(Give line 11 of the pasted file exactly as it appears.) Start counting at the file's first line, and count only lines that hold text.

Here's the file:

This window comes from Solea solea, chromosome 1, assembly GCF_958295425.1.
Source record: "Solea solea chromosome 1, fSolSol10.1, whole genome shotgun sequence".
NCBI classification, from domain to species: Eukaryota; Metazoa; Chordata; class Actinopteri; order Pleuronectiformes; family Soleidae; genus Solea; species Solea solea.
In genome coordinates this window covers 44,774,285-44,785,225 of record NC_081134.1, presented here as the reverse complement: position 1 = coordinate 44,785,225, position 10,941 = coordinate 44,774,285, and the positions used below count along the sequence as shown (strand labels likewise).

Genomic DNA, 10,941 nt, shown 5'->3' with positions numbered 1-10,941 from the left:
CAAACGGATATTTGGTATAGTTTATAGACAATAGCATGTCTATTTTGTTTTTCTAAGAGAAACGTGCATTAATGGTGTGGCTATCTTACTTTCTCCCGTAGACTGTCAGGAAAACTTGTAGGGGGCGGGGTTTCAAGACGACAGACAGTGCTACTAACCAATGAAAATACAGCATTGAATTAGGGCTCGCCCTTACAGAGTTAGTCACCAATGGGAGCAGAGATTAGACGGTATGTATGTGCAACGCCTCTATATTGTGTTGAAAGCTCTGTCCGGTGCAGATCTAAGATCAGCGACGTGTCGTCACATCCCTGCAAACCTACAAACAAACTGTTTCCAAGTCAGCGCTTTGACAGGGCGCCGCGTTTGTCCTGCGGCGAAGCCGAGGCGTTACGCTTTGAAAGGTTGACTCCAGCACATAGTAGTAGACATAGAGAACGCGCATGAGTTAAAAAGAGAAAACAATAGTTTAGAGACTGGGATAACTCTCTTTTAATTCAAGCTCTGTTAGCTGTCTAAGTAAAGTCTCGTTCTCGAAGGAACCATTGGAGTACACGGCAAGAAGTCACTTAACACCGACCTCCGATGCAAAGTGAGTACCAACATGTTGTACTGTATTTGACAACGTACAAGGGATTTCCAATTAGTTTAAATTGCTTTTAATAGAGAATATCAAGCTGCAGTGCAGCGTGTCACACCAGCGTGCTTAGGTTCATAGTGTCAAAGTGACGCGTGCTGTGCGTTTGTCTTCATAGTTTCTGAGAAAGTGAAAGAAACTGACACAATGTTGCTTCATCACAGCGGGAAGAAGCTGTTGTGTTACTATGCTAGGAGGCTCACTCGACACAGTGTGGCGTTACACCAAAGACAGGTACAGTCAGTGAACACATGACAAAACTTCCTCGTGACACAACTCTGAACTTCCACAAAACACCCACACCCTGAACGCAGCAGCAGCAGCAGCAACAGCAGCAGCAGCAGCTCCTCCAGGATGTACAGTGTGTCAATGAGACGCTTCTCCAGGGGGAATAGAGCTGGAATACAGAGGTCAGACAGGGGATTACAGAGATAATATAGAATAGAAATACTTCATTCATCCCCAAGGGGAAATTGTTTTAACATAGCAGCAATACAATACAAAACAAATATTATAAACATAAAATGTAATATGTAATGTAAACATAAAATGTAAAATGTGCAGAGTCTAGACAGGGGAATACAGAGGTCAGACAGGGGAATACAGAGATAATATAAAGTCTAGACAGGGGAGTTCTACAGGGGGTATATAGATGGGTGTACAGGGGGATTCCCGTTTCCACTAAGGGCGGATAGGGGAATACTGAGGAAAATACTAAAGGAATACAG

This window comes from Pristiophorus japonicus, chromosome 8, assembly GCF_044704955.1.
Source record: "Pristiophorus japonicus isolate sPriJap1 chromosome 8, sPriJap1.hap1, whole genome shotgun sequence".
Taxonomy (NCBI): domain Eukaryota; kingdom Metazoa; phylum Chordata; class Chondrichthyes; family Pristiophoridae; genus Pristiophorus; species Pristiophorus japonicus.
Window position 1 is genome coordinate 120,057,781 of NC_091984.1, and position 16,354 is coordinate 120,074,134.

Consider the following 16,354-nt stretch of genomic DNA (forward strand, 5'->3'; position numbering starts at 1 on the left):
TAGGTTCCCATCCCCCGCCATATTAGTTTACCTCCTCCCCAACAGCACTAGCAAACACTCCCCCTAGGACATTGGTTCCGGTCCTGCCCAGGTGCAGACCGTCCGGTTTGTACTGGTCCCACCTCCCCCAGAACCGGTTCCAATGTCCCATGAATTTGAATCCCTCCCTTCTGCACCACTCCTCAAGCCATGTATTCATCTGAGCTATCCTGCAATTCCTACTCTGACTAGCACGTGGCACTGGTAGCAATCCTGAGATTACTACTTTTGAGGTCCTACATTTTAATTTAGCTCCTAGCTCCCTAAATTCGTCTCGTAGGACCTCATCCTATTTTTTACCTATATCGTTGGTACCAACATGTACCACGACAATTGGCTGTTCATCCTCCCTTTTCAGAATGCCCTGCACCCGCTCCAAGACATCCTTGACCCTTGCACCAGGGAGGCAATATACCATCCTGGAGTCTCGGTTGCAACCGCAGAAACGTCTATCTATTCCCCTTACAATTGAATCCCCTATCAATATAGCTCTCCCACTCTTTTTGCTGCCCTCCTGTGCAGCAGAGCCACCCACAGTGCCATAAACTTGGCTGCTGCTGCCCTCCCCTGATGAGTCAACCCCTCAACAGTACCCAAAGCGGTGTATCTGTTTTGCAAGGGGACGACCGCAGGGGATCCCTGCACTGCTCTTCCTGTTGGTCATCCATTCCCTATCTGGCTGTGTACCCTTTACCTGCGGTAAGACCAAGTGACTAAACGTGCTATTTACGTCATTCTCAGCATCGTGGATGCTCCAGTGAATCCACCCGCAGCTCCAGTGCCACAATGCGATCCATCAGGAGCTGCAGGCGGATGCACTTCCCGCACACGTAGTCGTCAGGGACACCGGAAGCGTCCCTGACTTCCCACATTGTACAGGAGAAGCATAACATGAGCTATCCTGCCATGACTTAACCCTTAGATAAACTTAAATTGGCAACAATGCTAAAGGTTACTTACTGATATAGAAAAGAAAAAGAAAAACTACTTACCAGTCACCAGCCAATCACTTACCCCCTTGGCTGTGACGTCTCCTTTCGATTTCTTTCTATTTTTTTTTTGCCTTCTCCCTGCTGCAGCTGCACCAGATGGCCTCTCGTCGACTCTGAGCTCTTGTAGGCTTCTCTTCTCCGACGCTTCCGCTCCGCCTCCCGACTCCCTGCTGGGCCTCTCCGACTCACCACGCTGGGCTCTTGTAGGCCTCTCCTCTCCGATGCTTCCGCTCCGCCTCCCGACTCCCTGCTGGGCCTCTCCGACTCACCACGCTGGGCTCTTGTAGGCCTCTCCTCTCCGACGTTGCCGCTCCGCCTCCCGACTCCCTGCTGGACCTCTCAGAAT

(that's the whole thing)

Consider the following 16,354-nt stretch of genomic DNA (forward strand, 5'->3'; position numbering starts at 1 on the left):